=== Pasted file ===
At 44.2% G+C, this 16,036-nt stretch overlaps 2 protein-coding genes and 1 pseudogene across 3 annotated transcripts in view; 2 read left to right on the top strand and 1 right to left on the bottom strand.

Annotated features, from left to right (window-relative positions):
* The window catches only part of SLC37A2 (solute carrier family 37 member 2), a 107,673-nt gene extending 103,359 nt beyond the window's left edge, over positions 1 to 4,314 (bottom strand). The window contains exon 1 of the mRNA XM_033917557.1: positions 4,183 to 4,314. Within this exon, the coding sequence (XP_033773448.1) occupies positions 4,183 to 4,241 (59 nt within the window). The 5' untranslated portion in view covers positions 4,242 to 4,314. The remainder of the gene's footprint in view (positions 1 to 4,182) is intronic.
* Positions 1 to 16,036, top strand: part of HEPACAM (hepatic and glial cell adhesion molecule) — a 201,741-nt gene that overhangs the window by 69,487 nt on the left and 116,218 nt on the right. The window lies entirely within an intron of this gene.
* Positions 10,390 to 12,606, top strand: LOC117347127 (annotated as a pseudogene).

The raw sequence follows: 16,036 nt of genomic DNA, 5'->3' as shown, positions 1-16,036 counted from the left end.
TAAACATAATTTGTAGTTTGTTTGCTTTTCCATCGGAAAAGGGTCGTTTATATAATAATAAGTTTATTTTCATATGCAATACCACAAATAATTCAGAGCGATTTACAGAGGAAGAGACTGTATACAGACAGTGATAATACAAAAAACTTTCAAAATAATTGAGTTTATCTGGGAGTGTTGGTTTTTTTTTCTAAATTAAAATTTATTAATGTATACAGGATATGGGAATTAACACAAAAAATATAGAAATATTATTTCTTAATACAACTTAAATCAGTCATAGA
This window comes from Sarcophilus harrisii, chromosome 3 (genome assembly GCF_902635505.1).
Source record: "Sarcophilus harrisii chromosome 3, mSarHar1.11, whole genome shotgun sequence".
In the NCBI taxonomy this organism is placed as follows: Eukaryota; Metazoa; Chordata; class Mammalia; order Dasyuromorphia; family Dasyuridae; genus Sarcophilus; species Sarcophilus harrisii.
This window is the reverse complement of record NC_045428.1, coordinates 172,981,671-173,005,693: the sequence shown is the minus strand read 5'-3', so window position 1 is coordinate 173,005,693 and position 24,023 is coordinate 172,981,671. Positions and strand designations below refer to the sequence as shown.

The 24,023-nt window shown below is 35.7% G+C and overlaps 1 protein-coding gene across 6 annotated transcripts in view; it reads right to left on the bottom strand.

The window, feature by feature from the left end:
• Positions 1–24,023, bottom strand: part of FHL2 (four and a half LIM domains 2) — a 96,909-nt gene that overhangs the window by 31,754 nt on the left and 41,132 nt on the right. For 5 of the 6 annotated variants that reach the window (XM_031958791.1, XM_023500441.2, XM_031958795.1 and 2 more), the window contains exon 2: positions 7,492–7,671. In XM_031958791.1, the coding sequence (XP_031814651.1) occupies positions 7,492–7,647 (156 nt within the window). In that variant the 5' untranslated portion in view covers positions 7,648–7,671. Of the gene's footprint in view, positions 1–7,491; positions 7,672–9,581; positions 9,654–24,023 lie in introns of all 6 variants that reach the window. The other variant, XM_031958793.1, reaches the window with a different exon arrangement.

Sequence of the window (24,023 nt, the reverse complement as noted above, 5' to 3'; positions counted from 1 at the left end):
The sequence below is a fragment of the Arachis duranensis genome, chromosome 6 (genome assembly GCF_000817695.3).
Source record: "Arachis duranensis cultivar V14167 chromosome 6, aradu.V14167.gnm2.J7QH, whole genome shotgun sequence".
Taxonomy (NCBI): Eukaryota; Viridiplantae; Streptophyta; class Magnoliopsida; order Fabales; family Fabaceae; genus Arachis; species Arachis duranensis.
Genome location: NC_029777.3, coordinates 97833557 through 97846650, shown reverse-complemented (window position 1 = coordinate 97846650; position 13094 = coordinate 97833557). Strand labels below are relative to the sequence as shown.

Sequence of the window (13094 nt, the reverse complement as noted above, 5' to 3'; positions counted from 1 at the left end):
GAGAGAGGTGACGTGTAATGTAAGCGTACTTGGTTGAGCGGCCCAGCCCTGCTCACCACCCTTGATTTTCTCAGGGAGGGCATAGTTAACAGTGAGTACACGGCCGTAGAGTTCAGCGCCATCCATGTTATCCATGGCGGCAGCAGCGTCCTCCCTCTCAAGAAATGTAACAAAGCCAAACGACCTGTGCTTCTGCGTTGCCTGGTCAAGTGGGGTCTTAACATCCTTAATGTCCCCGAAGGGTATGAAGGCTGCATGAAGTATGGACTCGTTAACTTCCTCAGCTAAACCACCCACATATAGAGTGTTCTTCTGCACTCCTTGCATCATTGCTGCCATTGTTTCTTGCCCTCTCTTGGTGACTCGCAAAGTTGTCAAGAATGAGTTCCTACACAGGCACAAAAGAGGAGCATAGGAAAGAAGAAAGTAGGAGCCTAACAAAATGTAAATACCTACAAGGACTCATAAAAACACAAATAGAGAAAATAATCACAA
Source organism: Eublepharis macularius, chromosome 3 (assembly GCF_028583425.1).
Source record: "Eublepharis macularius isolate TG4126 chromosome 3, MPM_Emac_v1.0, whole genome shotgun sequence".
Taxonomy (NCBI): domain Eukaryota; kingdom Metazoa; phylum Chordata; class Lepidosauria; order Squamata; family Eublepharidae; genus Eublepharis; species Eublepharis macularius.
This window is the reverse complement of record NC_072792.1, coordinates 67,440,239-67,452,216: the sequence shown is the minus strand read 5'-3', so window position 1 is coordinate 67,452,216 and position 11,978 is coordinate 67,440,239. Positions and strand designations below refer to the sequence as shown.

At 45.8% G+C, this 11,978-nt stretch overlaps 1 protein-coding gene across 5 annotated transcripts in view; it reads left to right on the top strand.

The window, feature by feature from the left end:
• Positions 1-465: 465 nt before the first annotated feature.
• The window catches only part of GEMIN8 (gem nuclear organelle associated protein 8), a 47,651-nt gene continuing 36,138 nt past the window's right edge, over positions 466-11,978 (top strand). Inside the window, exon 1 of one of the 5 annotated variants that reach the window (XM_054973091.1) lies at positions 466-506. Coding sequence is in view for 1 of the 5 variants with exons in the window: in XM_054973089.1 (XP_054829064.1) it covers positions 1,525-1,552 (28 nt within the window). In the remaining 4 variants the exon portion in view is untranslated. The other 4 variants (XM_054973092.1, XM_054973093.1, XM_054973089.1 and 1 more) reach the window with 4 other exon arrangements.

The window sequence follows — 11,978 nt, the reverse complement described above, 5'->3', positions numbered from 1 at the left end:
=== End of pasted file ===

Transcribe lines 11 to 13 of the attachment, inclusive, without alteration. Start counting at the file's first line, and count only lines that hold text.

This window is the reverse complement of record NC_045428.1, coordinates 172,981,671-173,005,693: the sequence shown is the minus strand read 5'-3', so window position 1 is coordinate 173,005,693 and position 24,023 is coordinate 172,981,671. Positions and strand designations below refer to the sequence as shown.

The 24,023-nt window shown below is 35.7% G+C and overlaps 1 protein-coding gene across 6 annotated transcripts in view; it reads right to left on the bottom strand.

The window, feature by feature from the left end: